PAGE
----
When it comes to retaining and motivating employees, raises may seem like a sure bet.
But a new study led by Tony Kong, an associate professor of organizational leadership at the CU Boulder Leeds School of Business, finds that performance-based pay can sometimes have the opposite effect–leading employees to withdraw and decrease productivity.
“Pay for performance is a double-edged sword,” Kong said. “When used wisely, it can really motivate people and increase their sense of competence. But oftentimes employees feel like they choke under pressure.”
Three-quarters of organizations currently leverage pay-for-performance compensation, including pay raises, bonuses and profit-sharing as part of their overall compensation plan, according to Salary.com.
But whether those incentives achieve the desired effects is a matter of some debate.
The research, published in April 2023 in the Academy of Management Journal, finds that how employees perceive pay for performance and react to it hinges on two factors: leader competence and warmth.
The study, co-authored by Sanghee Park, an associate professor at Hanyang University’s School of Business in Seoul, South Korea, and Jian Peng, an associate professor at Guangzhou University in China, incorporated two surveys of more than 250 pairs of employees and leaders in 234 companies and organizations in more than 40 industries in south China that provide pay raises. Although the sample was from China, the results likely hold true elsewhere, Kong said.
Focusing on employees’ perceptions of pay for performance, the researchers found that employees view the prospect of performance-based raises positively when they view their manager as competent. In this case, they rise to the challenge with increased work engagement and performance.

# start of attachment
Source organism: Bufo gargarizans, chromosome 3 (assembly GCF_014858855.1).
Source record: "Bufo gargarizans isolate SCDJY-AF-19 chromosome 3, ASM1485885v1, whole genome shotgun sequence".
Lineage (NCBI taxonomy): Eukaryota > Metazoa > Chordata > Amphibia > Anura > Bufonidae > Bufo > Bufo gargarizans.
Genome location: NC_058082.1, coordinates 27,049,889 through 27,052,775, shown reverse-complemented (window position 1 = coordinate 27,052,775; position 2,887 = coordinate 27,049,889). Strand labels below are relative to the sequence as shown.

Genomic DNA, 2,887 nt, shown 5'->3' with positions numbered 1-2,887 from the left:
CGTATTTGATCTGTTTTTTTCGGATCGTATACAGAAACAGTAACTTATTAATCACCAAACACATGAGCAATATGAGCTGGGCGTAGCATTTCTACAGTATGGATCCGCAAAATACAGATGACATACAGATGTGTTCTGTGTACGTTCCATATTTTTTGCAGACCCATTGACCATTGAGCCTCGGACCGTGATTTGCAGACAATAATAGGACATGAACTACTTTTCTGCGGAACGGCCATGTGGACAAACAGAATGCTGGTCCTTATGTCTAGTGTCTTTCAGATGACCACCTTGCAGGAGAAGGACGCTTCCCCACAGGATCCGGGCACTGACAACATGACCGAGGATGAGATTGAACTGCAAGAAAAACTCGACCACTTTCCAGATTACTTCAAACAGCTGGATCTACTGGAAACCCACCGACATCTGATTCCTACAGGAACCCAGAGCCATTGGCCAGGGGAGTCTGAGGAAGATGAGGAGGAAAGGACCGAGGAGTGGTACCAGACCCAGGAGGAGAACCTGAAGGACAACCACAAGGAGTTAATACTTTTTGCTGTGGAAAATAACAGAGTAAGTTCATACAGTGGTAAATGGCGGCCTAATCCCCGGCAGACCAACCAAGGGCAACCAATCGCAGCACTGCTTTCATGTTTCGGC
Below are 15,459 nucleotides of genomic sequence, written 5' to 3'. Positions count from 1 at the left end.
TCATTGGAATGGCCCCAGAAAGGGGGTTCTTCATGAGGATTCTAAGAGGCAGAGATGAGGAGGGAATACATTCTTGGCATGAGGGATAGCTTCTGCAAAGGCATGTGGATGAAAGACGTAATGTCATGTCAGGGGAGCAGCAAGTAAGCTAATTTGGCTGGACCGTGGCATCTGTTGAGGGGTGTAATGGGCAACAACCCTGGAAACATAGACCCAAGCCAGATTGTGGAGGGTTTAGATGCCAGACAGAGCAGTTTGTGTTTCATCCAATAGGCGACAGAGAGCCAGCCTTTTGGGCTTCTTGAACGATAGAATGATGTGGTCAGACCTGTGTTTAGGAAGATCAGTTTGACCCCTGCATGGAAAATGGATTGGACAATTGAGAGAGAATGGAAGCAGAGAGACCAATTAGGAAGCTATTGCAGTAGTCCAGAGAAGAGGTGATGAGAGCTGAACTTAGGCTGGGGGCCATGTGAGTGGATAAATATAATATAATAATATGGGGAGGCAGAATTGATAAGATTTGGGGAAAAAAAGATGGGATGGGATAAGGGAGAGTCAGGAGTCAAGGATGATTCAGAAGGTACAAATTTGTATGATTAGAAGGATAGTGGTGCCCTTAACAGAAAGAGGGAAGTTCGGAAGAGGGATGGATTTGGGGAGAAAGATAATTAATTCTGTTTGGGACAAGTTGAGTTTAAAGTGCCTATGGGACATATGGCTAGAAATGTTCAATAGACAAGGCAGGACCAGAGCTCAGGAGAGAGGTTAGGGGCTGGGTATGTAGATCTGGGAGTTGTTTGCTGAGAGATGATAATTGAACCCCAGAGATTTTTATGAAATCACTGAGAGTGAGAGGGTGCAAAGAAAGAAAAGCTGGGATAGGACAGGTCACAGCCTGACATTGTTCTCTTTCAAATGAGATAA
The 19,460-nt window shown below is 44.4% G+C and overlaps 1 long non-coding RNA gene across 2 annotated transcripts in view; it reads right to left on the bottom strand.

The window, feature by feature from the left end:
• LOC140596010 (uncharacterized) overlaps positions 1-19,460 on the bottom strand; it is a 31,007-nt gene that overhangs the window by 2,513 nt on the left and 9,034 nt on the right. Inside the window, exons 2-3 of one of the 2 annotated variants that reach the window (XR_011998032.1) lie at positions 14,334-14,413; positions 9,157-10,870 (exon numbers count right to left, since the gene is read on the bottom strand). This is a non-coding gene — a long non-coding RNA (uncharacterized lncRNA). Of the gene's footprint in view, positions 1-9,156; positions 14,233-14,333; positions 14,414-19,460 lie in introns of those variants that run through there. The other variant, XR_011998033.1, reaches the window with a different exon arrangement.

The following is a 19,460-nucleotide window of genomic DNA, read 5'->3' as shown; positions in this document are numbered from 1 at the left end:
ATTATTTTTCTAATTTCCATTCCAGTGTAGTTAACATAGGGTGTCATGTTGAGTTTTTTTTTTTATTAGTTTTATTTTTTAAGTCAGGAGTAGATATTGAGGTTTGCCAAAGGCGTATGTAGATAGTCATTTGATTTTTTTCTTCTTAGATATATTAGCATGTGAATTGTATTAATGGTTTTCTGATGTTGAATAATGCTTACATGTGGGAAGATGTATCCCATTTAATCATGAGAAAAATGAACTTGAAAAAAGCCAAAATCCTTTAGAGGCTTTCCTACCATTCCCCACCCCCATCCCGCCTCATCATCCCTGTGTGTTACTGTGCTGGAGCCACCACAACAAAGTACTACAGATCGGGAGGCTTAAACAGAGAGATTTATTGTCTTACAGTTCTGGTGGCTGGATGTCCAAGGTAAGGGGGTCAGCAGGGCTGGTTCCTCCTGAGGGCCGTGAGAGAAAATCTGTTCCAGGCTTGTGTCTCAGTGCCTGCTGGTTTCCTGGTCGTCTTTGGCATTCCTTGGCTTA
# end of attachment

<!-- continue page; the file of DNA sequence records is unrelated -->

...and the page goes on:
Competence resonates strongly with employees because they rely on their managers as a resource to clarify tasks, achieve work goals and provide useful feedback.
“If my leader is very capable, then I feel pay for performance is a positive thing. I’m more likely to engage in my job and perform well. The other part is leader warmth—whether a leader is trustworthy, friendly and supportive,” Kong said.
“Warmth” involves more soft skills and includes emotional support, concern for employees’ well-being, and buffering employees from negative stress at work.
“If my leader is cold, untrustworthy, unfriendly and unsupportive, then I’ll perceive pay for performance as a threat,” Kong said. “I’ll be super stressed and withdraw from my work, maybe coming to work late and leaving early. I will perform worse because I’m disengaged.”
How can organizations effectively use performance-based pay to motivate employees? Kong suggests the following:
1. Companies should carefully design their pay-for-performance system and help employees understand it. “They have to define pay for performance clearly and clarify pay raise amounts and percentages for employees,” Kong said. “That system needs to be visible, understandable and consistent.”
2. Once the pay-for-performance system is in place, employers must be transparent about how it works and apply it consistently across the organization. “No nepotism, no politics. All these things muddy the perception of the system,” Kong said. “You can have a well-designed system from an HR perspective, but if managers play politics, then employees do not see the system the way it’s intended. Companies’ investment in the system will be pointless.”
3. Leadership training is vital since leaders play a critical role in implementation of a pay-for-performance model and can influence employee perception. “Companies need to develop competent and warm leaders. They need to know how to motivate people and how to demonstrate their competence and warmth,” Kong said.
The bottom line: Employees’ perception of pay for performance drives their motivation and behaviors, Kong said. Managers need to tune into that perception and ensure the link between pay and performance is clear. “If the link is perceived as ambiguous or biased, that’s not good for the system. Employees and companies won’t benefit,” Kong said.